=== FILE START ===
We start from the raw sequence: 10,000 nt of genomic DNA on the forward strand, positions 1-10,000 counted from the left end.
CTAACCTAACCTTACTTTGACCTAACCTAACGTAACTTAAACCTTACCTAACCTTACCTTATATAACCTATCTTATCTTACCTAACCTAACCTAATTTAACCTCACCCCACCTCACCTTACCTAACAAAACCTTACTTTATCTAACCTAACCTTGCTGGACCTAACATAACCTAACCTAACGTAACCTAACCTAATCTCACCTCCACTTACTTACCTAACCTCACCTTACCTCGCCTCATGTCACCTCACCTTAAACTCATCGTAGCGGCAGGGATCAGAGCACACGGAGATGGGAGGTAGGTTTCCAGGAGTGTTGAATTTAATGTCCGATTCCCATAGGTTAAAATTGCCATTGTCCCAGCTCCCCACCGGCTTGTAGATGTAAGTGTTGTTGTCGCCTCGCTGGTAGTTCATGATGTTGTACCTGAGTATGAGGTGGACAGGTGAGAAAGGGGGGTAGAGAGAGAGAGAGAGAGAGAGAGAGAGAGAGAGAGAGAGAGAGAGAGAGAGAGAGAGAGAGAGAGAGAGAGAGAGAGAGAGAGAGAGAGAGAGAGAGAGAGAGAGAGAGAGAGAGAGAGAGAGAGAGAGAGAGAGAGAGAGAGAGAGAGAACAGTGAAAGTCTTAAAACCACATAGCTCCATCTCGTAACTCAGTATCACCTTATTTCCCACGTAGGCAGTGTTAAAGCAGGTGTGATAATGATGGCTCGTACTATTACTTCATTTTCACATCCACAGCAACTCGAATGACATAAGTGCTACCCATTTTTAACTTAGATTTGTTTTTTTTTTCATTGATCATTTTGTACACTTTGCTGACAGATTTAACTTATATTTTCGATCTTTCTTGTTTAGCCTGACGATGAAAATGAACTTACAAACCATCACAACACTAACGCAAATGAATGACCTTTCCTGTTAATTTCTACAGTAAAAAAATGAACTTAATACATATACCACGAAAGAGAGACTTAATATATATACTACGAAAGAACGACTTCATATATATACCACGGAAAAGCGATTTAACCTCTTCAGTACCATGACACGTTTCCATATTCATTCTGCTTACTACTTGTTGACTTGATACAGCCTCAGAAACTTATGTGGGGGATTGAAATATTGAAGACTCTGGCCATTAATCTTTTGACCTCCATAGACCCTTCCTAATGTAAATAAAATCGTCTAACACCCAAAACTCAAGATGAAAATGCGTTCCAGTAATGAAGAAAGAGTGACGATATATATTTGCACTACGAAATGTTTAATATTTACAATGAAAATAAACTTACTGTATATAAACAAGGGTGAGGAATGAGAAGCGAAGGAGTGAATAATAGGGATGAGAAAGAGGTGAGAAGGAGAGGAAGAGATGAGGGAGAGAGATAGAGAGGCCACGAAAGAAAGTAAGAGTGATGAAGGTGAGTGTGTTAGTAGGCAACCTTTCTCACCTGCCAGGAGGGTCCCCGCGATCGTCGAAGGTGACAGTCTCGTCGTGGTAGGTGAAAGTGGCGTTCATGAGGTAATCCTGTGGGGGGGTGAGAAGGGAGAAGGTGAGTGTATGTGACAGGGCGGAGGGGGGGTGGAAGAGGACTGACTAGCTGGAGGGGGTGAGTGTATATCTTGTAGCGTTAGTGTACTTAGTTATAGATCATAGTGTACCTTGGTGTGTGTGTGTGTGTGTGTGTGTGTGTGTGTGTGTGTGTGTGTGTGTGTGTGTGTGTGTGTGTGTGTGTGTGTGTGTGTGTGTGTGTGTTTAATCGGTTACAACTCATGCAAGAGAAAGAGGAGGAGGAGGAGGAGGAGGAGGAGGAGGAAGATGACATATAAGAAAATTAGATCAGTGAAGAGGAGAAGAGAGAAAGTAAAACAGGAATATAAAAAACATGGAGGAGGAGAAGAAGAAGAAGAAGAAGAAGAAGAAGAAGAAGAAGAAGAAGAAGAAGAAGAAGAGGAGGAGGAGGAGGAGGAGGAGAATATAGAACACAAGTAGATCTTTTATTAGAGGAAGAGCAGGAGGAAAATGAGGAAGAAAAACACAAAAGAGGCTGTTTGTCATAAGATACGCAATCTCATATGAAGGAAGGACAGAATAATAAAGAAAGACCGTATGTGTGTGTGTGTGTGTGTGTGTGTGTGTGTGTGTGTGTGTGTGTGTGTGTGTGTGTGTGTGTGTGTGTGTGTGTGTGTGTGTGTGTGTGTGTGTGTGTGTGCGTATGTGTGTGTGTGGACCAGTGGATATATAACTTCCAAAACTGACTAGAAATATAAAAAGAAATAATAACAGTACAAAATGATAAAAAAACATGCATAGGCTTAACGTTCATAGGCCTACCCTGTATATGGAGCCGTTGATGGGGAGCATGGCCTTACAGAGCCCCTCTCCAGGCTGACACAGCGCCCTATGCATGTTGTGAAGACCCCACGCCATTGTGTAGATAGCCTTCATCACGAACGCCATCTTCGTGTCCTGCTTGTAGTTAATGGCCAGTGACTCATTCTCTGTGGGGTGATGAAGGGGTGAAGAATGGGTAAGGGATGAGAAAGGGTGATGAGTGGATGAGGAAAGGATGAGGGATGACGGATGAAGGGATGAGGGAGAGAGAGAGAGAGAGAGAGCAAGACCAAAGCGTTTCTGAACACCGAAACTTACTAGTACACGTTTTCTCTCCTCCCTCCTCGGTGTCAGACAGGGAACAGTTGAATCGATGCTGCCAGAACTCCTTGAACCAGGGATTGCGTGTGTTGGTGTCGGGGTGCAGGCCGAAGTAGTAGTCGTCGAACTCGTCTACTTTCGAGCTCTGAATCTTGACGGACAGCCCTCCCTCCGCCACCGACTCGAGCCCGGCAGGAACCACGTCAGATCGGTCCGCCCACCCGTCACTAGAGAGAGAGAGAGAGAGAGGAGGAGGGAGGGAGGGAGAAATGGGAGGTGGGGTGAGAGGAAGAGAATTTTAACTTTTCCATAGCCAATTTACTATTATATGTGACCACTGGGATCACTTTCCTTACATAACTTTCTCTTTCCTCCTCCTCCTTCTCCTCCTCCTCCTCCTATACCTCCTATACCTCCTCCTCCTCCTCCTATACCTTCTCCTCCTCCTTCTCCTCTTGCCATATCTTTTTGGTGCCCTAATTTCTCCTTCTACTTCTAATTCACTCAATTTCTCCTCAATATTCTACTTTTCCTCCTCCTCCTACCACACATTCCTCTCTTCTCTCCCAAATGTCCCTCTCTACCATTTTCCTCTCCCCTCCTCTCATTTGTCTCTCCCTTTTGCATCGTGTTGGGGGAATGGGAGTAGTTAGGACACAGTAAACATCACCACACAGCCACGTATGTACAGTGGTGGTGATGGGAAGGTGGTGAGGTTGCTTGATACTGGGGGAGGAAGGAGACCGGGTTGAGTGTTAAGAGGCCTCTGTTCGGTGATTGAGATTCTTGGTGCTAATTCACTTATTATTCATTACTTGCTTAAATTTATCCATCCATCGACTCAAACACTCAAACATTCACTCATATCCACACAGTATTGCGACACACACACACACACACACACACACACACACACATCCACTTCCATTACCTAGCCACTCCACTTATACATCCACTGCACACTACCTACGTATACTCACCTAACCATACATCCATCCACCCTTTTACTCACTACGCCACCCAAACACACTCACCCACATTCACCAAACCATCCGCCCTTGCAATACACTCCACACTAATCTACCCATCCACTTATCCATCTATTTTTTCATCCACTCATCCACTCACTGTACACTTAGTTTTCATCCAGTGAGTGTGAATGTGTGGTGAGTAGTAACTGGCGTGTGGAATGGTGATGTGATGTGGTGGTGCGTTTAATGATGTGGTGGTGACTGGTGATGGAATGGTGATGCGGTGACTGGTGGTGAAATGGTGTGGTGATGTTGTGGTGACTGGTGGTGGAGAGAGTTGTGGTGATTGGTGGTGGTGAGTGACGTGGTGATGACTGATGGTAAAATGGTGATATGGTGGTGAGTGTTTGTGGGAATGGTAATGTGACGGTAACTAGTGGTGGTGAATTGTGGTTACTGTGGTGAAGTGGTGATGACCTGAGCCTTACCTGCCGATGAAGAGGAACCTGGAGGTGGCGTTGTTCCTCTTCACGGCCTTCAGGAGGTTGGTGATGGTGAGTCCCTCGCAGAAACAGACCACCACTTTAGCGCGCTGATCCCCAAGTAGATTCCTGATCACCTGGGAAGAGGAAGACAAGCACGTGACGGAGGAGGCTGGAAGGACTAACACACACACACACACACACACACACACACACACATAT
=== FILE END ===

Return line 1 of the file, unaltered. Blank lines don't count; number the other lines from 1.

We start from the raw sequence: 10,000 nt of genomic DNA on the forward strand, positions 1-10,000 counted from the left end.